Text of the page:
I find comfort in routine. The unexpected tends to really throw me off, so I avoid it at all cost. This means that I usually order the same burger at Red Robin (hello, guacamole and bacon deliciousness), the same Blizzard at Dairy Queen (Oreo with vanilla, thank you very much) and the same drink at Starbucks (tall mocha, half a shot, please don’t laugh).
This means that I always know what I’m getting, and I know I won’t be disappointed.
I tend to seek the same predictability when it comes to choosing curriculum, as well. I want a “one size fits all” math program that all four of my children will be able to use from K through 12. I want a neat row of spelling workbooks that will carry them through each and every diphthong and homonym with remarkable ease. I want a grammar text that will sail us smoothly toward the horizon of blissful diagramming and precise editing. Is this too much to ask?
As I discussed my very comfortable, very predictable, very vanilla approach with a friend recently, she made a comment that stopped me in my tracks. She gently hinted that perhaps variety and change wouldn’t be such a bad thing. Of course it’s often wise to adhere to the ol’ motto, “If it ain’t broke, don’t fix it,” but what about viewing change as a good thing? Even a beneficial thing?
Her main point rested on the fact that my children, ages 13, 10, 8 and 5, have only one teacher. That’s me. This one teacher, teaching from one text to one child at a time will essentially produce, you got it, one style of education. When I look at it this way, my approach appears to be rather stagnant.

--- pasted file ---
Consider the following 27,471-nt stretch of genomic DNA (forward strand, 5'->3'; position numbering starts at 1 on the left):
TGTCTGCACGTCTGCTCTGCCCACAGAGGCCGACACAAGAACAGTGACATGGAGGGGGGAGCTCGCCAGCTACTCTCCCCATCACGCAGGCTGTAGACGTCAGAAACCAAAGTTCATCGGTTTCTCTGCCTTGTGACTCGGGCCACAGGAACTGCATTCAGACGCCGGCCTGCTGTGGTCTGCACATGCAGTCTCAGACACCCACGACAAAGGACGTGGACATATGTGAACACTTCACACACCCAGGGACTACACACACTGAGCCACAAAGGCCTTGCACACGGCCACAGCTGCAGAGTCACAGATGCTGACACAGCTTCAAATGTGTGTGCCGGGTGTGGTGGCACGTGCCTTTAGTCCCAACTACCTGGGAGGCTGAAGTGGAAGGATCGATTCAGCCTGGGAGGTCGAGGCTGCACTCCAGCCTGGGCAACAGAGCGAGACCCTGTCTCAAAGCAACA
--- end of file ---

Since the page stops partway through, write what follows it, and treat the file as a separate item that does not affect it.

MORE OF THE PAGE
But when I allow myself to branch out and try a new grammar curriculum for my eighth grader, this is akin to introducing him to a new teacher, a new way of thinking. He’ll learn that there is more than one way to gain an understanding of the English language. While one grammar program might focus on diagramming and memorization, another might emphasize prepositional phrases. Still another angle might involve the use of literature and dictation as a primary means of strengthening grammar and writing skills.
Any way we approach it, my son will have gained a unique perspective.
This variety in curriculum will prepare my children to enter arenas (e.g. college) where they must quickly learn from different teachers, materials and approaches. Their minds will be sharpened as they learn to view problems from different angles and arrive at conclusions using multiple methods.
Such an approach also awakens me to the reality that my children might not necessarily thrive with the cookie-cutter method. They are unique individuals with unique needs. My hands-on learner will blossom in a math program that provides lots of manipulatives, while my workbook-loving child will be eager to just tackle the page and move on.
Now, this doesn’t mean that I plan to toss out my books and use different curricula every year. I have found a number of approaches to be very successful for our family, and because of that I don’t feel the need to move on. Or at least not yet. But I’m on the lookout, and I’m learning to be flexible. Because maybe change isn’t such a bad thing, after all. Banzai burger, anyone?
Julianna can be found writing at Petunia June.